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Misc review notes for draft-18 p1

From: Willy Tarreau <w@1wt.eu>
Date: Thu, 26 Jan 2012 16:56:37 +0100
To: ietf-http-wg@w3.org
Message-ID: <20120126155637.GA11227@1wt.eu>
Hi,

I haven't finished reading p1 but I already have some comments, so
I'm sending them here and will proceed with what remains.


2.1. Client/Server Messaging, page 11

>   Note that 1xx responses (Section 7.1 of [Part2]) are not final;
>   therefore, a server can send zero or more 1xx responses, followed by
>   exactly one final response (with any other status code).

This parts falls here quite out of context in my opinion. Neither
responses nor status core nor messaging has been defined yet and all
of a sudden we get this. I suggest we move this to P2 7.1 and replace
it with a small note such as :

  Note that sometimes a server may send multiple responses, see Section
  7.1 of [Part2] for more details about interim responses.


2.4. Intermediaries, page 13

Context :
>            >             >             >             >
>       UA =========== A =========== B =========== C =========== O
>                  <             <             <             <
...

>   For example, B might be receiving
>   requests from many clients other than A, and/or forwarding requests
>   to servers other than C, at the same time that it is handling A's
>   request.

I'd underline that there is no single path between a UA and an intermediary,
and that sometimes direct and indirect communications are possible. It helps
remind people that rewriting URLs along the path is not always a good idea.
I'd suggest this then :

    For example, B might be receiving requests from many clients other than A
    including UA/C/O, and/or forwarding requests to servers other than C, at
    the same time that it is handling A's request.

Later :

>   An HTTP-to-HTTP proxy is called a "transforming proxy" if it is
>   designed or configured to modify request or response messages in a
>   semantically meaningful way (i.e., modifications, beyond those
>   required by normal HTTP processing, that change the message in a way
>   that would be significant to the original sender or potentially
>   significant to downstream recipients).

It is not totally clear to me if a compressing proxy is a transforming
proxy, nor if one that rewrites Location headers to normalize them is
a transforming proxy.


2.7.1. http URI scheme

>    If the host identifier is provided as an IP literal or IPv4 address,

I did not find a clear definition of the term "IP literal". Also, does it
cover the bracketed format of IPv6 ?


3.3. Message Body

>   The length of the message-body is determined by one of the following
>   (in order of precedence):
>
>   1.  Any response to a HEAD request and any response with a status
>       code of 100-199, 204, or 304 is always terminated by the first
>       empty line after the header fields, regardless of the header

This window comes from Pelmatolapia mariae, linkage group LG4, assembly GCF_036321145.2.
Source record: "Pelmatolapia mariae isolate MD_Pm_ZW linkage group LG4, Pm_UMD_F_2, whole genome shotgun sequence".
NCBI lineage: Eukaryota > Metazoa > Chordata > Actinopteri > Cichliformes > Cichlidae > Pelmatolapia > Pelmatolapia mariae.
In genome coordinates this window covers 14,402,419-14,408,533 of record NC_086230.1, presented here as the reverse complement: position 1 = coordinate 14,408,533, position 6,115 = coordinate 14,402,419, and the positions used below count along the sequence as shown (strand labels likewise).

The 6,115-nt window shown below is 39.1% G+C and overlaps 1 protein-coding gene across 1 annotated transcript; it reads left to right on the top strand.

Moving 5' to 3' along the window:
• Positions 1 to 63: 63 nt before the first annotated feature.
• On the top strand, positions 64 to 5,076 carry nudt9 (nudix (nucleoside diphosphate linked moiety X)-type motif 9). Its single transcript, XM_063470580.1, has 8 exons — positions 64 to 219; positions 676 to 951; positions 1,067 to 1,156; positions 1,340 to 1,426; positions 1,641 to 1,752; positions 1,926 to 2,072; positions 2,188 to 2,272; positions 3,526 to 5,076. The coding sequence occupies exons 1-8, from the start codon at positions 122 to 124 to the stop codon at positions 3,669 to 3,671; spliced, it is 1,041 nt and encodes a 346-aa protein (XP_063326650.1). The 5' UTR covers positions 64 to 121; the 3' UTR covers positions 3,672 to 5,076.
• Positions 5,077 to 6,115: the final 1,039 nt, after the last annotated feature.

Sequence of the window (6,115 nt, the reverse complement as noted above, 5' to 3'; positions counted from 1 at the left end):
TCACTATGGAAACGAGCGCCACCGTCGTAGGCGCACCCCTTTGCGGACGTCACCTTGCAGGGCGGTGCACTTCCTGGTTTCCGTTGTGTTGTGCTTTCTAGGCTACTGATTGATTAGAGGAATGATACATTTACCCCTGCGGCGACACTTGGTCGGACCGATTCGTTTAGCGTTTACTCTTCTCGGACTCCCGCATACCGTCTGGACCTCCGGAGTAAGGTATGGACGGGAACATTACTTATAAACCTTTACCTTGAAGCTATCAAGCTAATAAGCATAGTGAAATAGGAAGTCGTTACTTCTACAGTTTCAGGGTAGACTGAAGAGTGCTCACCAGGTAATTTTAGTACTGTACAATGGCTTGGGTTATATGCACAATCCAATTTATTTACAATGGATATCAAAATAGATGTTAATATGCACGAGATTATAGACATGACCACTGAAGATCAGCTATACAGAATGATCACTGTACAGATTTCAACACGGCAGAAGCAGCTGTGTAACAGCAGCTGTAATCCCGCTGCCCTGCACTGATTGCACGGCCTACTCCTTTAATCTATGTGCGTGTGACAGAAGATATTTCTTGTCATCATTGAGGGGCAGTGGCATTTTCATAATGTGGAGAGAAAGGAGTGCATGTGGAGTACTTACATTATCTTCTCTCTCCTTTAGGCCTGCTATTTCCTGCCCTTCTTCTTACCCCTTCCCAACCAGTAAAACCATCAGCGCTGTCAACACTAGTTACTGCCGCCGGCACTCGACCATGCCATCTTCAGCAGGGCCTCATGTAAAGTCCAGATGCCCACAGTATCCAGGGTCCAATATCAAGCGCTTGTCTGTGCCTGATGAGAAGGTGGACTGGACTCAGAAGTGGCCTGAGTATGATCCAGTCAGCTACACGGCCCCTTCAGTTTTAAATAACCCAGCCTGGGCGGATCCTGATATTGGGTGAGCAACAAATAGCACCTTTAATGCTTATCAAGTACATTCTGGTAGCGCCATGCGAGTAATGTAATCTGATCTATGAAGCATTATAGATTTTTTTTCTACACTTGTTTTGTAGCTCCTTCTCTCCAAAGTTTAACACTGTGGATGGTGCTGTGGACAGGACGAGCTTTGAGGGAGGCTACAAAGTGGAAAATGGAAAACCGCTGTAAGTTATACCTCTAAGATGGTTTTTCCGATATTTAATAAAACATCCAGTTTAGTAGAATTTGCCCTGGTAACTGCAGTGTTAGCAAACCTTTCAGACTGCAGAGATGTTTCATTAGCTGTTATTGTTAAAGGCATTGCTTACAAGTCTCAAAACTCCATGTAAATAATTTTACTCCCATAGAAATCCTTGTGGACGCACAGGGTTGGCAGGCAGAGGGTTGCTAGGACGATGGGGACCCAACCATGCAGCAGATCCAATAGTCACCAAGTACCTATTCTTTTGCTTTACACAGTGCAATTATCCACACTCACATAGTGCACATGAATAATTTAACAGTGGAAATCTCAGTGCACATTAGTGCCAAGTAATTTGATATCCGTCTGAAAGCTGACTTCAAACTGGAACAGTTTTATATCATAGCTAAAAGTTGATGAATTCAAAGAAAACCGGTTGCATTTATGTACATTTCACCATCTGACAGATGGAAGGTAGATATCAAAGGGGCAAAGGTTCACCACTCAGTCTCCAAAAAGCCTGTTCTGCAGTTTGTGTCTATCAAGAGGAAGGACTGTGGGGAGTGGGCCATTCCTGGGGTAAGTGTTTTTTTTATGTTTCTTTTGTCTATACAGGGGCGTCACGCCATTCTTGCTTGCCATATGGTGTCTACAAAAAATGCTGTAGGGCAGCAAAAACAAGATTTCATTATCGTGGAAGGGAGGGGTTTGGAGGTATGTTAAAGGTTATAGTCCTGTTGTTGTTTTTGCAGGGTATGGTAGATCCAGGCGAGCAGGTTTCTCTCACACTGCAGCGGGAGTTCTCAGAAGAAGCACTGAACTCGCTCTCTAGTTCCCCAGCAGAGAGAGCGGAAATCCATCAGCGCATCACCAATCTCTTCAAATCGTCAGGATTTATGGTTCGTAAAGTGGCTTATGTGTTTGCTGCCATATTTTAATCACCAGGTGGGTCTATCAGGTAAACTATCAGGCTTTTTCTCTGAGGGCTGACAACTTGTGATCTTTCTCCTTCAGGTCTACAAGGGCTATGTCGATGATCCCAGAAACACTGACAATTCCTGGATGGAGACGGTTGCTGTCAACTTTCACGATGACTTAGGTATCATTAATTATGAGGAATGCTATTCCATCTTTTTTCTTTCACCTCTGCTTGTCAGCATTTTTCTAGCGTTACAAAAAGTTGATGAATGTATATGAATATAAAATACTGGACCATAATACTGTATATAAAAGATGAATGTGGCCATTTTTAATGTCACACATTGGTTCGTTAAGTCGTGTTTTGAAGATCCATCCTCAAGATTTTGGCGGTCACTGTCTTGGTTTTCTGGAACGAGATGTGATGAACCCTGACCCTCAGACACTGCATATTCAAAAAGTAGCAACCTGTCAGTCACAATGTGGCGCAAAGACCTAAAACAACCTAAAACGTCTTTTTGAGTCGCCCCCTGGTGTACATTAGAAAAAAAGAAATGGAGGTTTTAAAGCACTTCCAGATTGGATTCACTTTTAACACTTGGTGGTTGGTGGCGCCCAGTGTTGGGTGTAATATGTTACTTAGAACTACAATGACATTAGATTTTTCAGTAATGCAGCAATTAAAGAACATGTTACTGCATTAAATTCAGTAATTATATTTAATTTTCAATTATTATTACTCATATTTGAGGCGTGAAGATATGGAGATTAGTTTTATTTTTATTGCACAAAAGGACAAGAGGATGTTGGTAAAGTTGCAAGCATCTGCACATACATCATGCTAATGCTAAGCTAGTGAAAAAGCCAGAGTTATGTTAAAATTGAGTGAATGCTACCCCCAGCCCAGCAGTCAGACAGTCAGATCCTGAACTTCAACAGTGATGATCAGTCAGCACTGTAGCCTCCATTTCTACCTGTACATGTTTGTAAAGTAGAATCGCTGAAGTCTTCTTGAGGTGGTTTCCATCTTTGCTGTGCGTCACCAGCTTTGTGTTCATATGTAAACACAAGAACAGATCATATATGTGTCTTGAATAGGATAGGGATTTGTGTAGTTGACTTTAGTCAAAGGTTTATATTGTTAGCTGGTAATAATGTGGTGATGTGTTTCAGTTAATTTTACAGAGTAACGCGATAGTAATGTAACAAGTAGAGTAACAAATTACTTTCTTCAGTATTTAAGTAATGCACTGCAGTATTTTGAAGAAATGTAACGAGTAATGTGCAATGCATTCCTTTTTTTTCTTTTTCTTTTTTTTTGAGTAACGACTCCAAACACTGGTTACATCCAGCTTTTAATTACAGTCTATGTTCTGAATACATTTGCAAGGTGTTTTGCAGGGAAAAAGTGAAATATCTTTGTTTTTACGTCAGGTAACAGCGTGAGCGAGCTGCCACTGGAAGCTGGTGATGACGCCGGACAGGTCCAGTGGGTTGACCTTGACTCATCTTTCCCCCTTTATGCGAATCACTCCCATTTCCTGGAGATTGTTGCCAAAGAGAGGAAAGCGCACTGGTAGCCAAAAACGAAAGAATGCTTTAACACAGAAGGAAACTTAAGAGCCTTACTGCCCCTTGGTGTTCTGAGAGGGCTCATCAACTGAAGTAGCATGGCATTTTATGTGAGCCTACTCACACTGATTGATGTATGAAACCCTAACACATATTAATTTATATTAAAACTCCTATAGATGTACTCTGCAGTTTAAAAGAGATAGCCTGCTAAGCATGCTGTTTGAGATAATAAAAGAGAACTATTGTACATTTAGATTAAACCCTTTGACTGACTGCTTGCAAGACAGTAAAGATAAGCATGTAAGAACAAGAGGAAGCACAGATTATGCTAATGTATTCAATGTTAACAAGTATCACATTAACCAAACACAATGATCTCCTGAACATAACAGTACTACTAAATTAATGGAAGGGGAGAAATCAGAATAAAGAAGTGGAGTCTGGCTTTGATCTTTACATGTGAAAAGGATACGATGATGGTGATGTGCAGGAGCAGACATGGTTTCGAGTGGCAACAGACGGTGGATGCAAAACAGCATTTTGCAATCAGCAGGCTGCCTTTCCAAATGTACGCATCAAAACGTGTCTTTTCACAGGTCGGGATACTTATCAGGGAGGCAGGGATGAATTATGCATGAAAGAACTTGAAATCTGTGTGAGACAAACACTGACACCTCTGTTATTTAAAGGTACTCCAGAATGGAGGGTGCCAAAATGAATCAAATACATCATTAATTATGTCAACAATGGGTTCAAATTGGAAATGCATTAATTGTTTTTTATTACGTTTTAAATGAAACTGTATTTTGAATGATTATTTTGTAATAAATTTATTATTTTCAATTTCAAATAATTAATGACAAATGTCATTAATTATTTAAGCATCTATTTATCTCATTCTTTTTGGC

>       fields present in the message, and thus cannot contain a message-
>       body.

Now that we've included the CONNECT method in the spec, I think it makes
sense to define whether it has a body or not in case of success. I've
found myself sometimes adding "Content-length: 0" as well as huge values
in the past on some CONNECT requests to help interoperability with broken
proxies, as well as "Connection: close" on these similar requests. Obviously
the implementations were faulty but a faulty implementation often results
from ambiguous specs.

Could we suggest that as a first rule, a 200 response to a CONNECT request
implies an infinite content length (I don't like that very much since it's
false), or that it has no message body and that the connection is immediately
switched to a tunnel ?

   0. Any response with a status code of 200 to a CONNECT request does not
      contain any message-body and immediately switches to a tunnel (Section
      6.9 of [Part2]).

Also, since I've seen some implementations send "Content-length: 0" on
CONNECT requests (which I happened to mimmick once), I'm realizing that
it's not always obvious what to send on responses where no content is
expected. Would it make sense to insist on the fact that it is not
necessary to send "Content-length: 0" on messages which do not have a
body by the rules above ?


3.5. Message Parsing Robustness

>   Likewise, although the line terminator for the start-line and header
>   fields is the sequence CRLF, we recommend that recipients recognize a
>   single LF as a line terminator and ignore any CR.

Does this mean that CR CR CR CR CR CR LF should be interpreted as a single
LF ? It kinds of scares me on the risk of smuggling attacks. I'd rather
suggest :

    ... we recommend that recipients recognize a single LF as a line
    terminator and ignore the optional preceeding CR. Messages containing
    a CR not followed by an LF MUST be rejected.

>   When a server listening only for HTTP request messages, or processing
>   what appears from the start-line to be an HTTP request message,
>   receives a sequence of octets that does not match the HTTP-message

Wouldn't "does not *exactly* match" be better ? I'm used to find
crappy requests in my logs which are blocked but which some not-so-lazy
implementations would let pass (eg: multiple SP).

>   grammar aside from the robustness exceptions listed above, the server
>   MUST respond with an HTTP/1.1 400 (Bad Request) response.

I would also suggest that clients and proxies protect themselves against
malformed response messages, which are problematic in shared hosting
environments. This could be summarized like this :

    In general, any agent which receives a malformed message MUST NOT try
    to fix it if there is any possibility that any other implementation
    along the chain understands it differently. In such conditions, the
    message MUST be rejected.